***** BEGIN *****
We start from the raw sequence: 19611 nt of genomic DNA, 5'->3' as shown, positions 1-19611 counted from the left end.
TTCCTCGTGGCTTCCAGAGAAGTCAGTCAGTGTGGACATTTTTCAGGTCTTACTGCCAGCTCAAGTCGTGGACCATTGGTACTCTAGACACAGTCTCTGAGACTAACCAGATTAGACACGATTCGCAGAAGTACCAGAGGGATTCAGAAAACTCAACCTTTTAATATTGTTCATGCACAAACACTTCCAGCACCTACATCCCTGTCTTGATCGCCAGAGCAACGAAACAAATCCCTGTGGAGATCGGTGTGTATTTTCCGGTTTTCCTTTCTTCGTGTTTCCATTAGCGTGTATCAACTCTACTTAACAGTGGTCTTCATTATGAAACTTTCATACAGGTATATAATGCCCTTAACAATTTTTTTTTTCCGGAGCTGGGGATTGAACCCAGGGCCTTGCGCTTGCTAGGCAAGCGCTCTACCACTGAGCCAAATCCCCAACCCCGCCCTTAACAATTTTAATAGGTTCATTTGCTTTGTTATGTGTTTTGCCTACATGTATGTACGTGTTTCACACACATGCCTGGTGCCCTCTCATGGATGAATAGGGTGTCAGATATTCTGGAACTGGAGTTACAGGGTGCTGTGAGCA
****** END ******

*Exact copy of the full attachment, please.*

We start from the raw sequence: 19611 nt of genomic DNA, 5'->3' as shown, positions 1-19611 counted from the left end.
TTCCTCGTGGCTTCCAGAGAAGTCAGTCAGTGTGGACATTTTTCAGGTCTTACTGCCAGCTCAAGTCGTGGACCATTGGTACTCTAGACACAGTCTCTGAGACTAACCAGATTAGACACGATTCGCAGAAGTACCAGAGGGATTCAGAAAACTCAACCTTTTAATATTGTTCATGCACAAACACTTCCAGCACCTACATCCCTGTCTTGATCGCCAGAGCAACGAAACAAATCCCTGTGGAGATCGGTGTGTATTTTCCGGTTTTCCTTTCTTCGTGTTTCCATTAGCGTGTATCAACTCTACTTAACAGTGGTCTTCATTATGAAACTTTCATACAGGTATATAATGCCCTTAACAATTTTTTTTTTCCGGAGCTGGGGATTGAACCCAGGGCCTTGCGCTTGCTAGGCAAGCGCTCTACCACTGAGCCAAATCCCCAACCCCGCCCTTAACAATTTTAATAGGTTCATTTGCTTTGTTATGTGTTTTGCCTACATGTATGTACGTGTTTCACACACATGCCTGGTGCCCTCTCATGGATGAATAGGGTGTCAGATATTCTGGAACTGGAGTTACAGGGTGCTGTGAGCA